A kitchen may be the hardest working room in the house -- and runs the risk of looking overworked. Give it fresh appeal with these easy ideas.
Here's how: Remove cabinet doors and fill in holes with wood filler. Sand until smooth, and paint or stain as desired. If you plan on an applied interior treatment such as wallcovering, prime the interior walls of the cupboard where the covering will be applied.
Even the most lackluster space can be energized with a vibrant color. Paint the walls or cabinets a lively hue. Re-cover chairs or stools with bright, patterned fabric. Hang new curtains in a can't-miss-it shade.
This once-ordinary kitchen island was transformed with corbels, beaded-board paneling, turned legs and fresh coat of country-blue paint.
Fabric helps soften a kitchen's lines, adding a cozy touch that harder surfaces can't offer. Fabric panels behind glass-front upper cabinets add personality and hide content clutter. Cloth skirts attached to a countertop are a fast, easy way to conceal unattractive lower cabinets.
Here, a gauzy off-white fabric skirts the built-in buffet, suggesting cottage flair while keeping kitchen items out of sight. To achieve this look, simply remove lower cabinet doors, gather fabric on a tension rod, and mount the rod to the cabinet frame.
A new coat of paint is a cost-effective way to make your kitchen spaces feel more expansive and imbue them with freshness and cleanliness. A little prep work makes the results long-lasting, so prepare your walls and cabinetry before painting.
If you don't want to paint the entire room, consider painting just a section of cabinets. For instance, painting three or four cabinets on a short run will create the illusion of a built-in hutch. Or create variation by painting the lower and upper cabinets contrasting colors.
The sink area is among the most hardworking of kitchen spaces, and faucets, especially, get a workout from daily use. Because of its constant use, an updated faucet would provide an immediately noticeable kitchen improvement. In addition to being practical, kitchen fixtures can add style and enhance the overall design.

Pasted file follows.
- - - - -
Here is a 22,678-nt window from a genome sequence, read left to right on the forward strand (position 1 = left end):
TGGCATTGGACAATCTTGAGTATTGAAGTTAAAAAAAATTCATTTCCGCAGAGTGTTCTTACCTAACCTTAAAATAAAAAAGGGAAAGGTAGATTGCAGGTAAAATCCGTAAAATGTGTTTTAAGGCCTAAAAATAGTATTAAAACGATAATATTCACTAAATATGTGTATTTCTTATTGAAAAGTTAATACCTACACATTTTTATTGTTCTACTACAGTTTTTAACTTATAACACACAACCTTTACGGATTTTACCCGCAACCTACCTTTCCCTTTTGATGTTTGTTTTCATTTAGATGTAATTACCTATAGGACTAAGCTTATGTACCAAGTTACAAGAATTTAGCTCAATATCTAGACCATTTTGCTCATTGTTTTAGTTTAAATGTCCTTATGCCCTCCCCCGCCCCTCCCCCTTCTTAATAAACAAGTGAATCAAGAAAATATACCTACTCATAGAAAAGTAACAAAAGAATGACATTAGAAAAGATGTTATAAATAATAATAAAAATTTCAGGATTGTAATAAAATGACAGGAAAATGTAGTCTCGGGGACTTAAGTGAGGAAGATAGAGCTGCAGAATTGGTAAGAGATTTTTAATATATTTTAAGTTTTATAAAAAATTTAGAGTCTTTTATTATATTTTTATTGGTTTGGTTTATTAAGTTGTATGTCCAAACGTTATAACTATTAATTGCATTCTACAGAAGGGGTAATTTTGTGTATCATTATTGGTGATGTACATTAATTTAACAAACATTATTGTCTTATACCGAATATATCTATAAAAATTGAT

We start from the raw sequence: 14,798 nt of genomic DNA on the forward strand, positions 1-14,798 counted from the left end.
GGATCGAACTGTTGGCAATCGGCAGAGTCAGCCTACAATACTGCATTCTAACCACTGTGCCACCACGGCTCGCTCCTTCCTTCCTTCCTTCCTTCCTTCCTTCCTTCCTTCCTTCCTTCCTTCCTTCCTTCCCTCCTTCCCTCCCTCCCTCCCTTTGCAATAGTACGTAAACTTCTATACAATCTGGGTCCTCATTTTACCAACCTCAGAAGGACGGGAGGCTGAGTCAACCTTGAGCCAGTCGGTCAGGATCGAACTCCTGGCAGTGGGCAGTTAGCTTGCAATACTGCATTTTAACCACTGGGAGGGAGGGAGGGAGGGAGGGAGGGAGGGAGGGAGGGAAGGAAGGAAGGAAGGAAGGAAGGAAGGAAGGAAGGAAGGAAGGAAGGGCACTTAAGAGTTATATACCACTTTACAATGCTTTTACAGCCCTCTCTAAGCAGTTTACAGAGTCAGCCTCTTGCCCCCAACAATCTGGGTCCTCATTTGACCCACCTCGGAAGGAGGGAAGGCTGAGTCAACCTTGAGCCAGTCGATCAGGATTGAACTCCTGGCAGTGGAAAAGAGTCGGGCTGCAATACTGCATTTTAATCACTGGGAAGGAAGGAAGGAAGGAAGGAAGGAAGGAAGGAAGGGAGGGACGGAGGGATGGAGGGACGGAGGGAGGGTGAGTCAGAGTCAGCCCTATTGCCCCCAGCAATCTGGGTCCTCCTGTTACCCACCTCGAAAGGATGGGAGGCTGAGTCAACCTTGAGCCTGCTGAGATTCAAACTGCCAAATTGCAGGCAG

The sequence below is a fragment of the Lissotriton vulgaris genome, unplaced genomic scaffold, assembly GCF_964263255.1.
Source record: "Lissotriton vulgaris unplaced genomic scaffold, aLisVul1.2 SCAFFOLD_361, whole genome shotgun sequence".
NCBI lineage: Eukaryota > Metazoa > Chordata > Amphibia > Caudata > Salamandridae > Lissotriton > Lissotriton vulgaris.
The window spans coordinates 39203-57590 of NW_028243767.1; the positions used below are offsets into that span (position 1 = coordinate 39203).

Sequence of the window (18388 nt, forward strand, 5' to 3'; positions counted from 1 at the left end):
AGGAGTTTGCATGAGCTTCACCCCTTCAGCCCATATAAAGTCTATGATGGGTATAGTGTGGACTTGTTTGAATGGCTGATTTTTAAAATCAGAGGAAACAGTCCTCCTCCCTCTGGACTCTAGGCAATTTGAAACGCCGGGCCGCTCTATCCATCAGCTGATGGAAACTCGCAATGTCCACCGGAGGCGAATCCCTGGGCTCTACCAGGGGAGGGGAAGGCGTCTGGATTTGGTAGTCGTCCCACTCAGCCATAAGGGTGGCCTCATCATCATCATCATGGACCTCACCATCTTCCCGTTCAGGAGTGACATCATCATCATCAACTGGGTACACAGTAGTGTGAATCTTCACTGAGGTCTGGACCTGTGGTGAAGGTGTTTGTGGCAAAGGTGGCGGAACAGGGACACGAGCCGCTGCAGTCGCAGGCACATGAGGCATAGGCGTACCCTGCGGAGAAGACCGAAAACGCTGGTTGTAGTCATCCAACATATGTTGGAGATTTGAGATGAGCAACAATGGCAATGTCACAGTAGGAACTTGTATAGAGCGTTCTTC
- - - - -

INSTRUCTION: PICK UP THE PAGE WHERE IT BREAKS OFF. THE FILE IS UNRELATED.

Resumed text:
Add architectural interest to your walls with molding or wainscoting. For wainscoting, add an extra-deep baseboard or beef up the existing baseboard so it's at least 3/4-inch thick at the top. Then nail 1x3s vertically around the room, spaced 8 inches on center and butting the baseboard. Top the vertical 1x3s with a new piece of molding. Paint or stain the new molding to finish.
This attached breakfast nook gets an extra dose of style with wainscoting below and oversized chalkboards above.
The right window treatment can transform a flawed kitchen space into a place that reflects your style and your sense of beauty. It can highlight your kitchen's best qualities or turn problem eating areas into sleek, sophisticated spaces.
Dress up your kitchen with colorful flea-market finds. Vintage pottery, kitchenware, and knickknacks create instant charm.
Think of hardware as kitchen jewelry. Add new metal or glass knobs to highlight kitchen cabinets. If you're using metal hardware, choose one metal (gold, brass, silver, stainless steel, nickel, chrome, etc.) for the scheme and, as much as possible, stick to it when adding hardware.
Be sure to count the number of doorknobs, handles, or drawer pulls before heading out to stores, garage sales, or flea markets. You don't want to be caught empty-handed when you get to the last door or drawer.
And here's an easy solution if the new hardware doesn't fit the old holes: Buy some backplates to cover the gaps, then drill new holes.
From incandescent bulbs with vintage glass shades to ultra-chic halogen cones that pack brightness into tiny fixtures, hanging pendants are popular ceiling fixtures for the kitchen. Place pendants over an island or countertop where low-hanging fixtures don't interfere with traffic flow.
Don't be afraid to go bold. The unique salvaged light shown here adds texture and interest to this casual farmhouse kitchen.
A painted area rug is perfect for a wood floor that isn't in great condition. It helps hide faults, turning a rough, inconsistent plane in to a surface rich with color. A painted rug also defines an area, turning it into a focal point.
To create a slightly transparent paint that would let the wood grain show through, a mixture of 1 part latex paint to 1 part water was used for each color. Once the design was dry, it was lightly sanded to give the paint a worn look and to smooth the slightly raised surface. After vacuuming residue, two coats of polyurethane were applied to protect the painted floor.